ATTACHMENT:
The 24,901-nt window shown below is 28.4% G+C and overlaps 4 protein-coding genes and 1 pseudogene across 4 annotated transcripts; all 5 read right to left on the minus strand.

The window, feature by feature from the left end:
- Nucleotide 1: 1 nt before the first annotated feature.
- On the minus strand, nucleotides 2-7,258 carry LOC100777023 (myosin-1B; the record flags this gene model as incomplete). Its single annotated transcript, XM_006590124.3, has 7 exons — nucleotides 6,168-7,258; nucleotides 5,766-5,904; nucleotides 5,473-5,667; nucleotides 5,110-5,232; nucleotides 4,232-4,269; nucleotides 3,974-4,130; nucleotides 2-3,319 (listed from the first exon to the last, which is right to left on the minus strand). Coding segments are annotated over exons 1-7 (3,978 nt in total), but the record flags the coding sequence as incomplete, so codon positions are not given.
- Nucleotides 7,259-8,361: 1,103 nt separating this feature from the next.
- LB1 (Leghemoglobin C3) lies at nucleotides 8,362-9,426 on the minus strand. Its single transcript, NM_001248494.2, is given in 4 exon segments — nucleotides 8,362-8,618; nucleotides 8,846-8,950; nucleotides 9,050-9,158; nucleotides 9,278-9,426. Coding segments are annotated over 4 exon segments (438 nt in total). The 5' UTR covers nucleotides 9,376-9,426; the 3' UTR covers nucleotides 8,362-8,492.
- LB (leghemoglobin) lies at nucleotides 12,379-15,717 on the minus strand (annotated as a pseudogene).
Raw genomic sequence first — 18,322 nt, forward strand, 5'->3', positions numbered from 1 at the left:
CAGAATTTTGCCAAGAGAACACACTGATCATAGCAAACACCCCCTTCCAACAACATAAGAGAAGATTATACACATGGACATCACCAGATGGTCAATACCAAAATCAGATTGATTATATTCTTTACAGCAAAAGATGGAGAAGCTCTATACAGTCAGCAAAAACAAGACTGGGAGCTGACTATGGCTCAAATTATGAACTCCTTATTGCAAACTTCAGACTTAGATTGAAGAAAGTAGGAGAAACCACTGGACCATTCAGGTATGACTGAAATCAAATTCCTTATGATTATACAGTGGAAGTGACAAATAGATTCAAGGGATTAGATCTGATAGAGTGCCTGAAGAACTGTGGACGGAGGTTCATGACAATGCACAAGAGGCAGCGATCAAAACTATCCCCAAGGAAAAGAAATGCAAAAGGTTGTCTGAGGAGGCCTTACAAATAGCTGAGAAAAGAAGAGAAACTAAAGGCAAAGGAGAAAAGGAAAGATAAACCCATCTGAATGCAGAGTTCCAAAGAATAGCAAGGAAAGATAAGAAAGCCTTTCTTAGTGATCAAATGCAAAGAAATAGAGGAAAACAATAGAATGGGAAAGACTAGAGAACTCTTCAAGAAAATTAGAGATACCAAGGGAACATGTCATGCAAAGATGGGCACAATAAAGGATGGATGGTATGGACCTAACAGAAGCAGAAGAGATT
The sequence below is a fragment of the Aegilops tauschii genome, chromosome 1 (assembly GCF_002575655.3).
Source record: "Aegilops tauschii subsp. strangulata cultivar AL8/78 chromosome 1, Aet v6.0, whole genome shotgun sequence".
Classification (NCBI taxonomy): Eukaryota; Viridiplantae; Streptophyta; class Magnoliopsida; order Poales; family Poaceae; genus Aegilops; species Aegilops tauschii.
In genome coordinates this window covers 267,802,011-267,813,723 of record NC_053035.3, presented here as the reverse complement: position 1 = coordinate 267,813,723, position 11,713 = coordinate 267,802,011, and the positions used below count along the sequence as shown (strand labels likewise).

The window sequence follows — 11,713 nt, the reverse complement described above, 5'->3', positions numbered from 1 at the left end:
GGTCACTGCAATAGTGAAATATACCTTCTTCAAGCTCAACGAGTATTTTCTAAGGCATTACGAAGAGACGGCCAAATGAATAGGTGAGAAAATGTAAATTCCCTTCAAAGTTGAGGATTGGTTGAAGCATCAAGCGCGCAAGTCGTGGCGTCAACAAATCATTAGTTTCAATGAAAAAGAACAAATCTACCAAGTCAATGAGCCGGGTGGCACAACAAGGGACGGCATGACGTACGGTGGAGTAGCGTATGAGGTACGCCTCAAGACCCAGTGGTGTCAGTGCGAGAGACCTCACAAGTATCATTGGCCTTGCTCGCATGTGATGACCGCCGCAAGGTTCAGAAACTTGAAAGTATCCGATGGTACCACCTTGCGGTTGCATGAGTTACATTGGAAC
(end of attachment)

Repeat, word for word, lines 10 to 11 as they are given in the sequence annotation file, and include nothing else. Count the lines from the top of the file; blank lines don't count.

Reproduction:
The sequence below is a fragment of the Aegilops tauschii genome, chromosome 1 (assembly GCF_002575655.3).
Source record: "Aegilops tauschii subsp. strangulata cultivar AL8/78 chromosome 1, Aet v6.0, whole genome shotgun sequence".